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Two more Utahns have died after testing positive for the H1N1 swine flu, including the first death reported outside Salt Lake County.
A Davis County man and a Salt Lake County woman, both between the ages of 25 and 50, died Saturday, bringing the state's total to eight. Five deaths have also occurred among adults in the same age range, and a child under 18 has also died.
Utah has "one of, if not the most, active outbreaks in the country," state epidemiologist Robert Rolfs said Wednesday. And it's not clear why.
Last week, the CDC reported 44 deaths nationwide. A new total will be released Friday.
While H1N1 deaths are far fewer than the estimated 300 annual Utah deaths caused by seasonal flu -- which don't generate nearly as much attention -- Rolfs said there are three reasons to take H1N1 seriously:
» It is affecting young people, from children to people in their 50s, while seasonal flu mainly affects the very young and people older than 65.
» H1N1 is continuing to spread during the summer, when seasonal flu is dormant.
» Even if the spread dies down this summer, history shows pandemics return in a more severe form in the fall and winter. "A lot of what we're concerned about is its potential," Rolfs said.
Another challenge around the corner: When the vaccine now in development becomes available, there won't be enough for everyone. "It will have to be prioritized," he said.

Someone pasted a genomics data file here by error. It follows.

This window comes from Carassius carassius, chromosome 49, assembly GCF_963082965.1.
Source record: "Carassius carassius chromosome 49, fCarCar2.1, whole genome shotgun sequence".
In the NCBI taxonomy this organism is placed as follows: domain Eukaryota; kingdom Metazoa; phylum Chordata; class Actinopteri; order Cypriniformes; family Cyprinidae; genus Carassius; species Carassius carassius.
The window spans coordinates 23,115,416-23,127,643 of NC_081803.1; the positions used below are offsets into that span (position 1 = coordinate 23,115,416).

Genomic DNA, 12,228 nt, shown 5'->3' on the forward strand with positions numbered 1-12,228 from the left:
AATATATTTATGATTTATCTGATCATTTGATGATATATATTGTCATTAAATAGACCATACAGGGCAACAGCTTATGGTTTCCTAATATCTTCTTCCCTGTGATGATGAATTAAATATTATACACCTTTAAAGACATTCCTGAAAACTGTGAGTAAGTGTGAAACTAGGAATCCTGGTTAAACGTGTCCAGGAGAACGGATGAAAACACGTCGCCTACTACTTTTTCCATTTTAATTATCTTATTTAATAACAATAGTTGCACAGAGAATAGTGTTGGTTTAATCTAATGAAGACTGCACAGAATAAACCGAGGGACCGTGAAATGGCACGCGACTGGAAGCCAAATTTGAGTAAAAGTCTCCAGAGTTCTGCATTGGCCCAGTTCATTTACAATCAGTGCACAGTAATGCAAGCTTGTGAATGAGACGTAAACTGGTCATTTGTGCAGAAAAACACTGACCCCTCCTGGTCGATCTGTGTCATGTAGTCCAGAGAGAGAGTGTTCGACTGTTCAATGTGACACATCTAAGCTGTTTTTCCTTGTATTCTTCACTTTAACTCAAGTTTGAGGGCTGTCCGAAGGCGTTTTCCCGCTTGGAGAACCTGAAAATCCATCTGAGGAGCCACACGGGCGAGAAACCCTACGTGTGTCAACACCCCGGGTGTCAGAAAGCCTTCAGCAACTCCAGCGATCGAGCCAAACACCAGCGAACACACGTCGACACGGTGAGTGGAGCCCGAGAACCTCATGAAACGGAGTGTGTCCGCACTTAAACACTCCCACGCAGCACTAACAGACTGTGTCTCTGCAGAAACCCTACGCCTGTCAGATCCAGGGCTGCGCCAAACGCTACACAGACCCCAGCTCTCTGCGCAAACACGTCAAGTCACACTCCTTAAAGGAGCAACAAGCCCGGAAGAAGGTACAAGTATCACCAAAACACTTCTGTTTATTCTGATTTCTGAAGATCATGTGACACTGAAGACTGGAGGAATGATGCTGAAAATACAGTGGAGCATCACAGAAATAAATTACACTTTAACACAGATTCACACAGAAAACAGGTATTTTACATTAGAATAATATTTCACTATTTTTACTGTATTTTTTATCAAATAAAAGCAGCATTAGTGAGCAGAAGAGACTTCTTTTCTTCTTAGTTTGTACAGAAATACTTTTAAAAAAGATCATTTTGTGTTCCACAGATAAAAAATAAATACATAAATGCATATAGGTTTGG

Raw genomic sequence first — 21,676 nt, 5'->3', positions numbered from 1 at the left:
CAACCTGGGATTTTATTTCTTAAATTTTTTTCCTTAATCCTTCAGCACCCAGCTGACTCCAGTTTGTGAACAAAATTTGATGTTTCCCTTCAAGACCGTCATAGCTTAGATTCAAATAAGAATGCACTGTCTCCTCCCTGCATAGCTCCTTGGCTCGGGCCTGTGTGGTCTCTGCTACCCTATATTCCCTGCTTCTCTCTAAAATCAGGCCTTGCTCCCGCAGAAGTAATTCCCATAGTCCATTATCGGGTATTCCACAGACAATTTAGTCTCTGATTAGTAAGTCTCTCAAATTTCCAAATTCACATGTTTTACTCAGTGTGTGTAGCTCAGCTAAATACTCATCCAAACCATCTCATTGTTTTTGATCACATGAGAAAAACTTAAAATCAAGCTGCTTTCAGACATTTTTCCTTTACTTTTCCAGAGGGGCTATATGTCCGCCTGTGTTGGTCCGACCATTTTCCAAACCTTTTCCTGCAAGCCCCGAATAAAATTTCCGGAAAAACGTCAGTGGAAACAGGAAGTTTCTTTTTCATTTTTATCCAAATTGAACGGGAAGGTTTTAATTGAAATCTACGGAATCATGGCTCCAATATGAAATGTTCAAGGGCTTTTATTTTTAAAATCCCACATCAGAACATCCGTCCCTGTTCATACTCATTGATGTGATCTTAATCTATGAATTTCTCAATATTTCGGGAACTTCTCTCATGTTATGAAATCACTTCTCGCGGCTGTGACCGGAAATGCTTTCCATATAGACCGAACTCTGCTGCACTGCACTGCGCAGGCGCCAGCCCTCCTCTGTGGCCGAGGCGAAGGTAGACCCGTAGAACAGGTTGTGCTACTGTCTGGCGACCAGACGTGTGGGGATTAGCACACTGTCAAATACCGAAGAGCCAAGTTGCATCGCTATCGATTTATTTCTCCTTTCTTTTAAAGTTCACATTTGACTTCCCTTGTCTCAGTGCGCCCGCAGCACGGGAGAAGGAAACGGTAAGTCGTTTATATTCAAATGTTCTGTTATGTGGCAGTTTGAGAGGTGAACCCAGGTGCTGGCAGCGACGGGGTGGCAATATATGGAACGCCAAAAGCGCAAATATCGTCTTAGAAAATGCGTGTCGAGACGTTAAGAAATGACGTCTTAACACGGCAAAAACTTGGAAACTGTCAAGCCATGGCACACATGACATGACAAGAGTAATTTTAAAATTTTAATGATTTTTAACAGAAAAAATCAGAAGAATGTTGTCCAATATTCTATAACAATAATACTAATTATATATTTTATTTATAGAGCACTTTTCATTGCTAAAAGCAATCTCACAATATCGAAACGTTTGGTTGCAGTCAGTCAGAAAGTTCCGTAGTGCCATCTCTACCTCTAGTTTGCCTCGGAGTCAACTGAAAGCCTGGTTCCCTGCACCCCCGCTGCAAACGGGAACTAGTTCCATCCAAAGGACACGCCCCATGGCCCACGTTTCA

Federal officials are still figuring out who should get the upcoming vaccine, which would be distributed through public clinics, not private doctors, to ensure the approved populations get it, Rolfs said.
He said people will need two doses, in addition to a seasonal flu shot. And officials will have to maintain public confidence in the vaccine when those inoculated report side effects, he said. In 1976, a mass vaccination against a different swine flu led to reports of people being paralyzed, even as the outbreak never materialized.
Rolfs said there is an "emerging belief" that inoculating school-aged children will limit the transmission in the general population. Health and Human Services Secretary Kathleen Sebelius told the Associated Press she has urged school superintendents to prepare to use their schools as shot clinics if the government decides to mass vaccinate.
Federal officials will decide who should get the vaccine based in part on how the novel virus behaves in the Southern Hemisphere this summer, where the flu season is just starting, she said.
The Swiss pharmaceuticals company Novartis AG recently announced it has produced a first batch of vaccine weeks ahead of expectations, according to the AP. It will be used for testing. More than 30 governments have requested vaccine supplies, including the U.S. Department of Health and Human Service, which placed a $289 million order in May.
The state health department reported Wednesday that 129 flu patients have been hospitalized. That's 39 more than the last time hospitalizations were reported on Thursday. Four have been among health care workers and 11 patients were pregnant. By comparison, 255 Utahns have been hospitalized for seasonal flu since the end of September.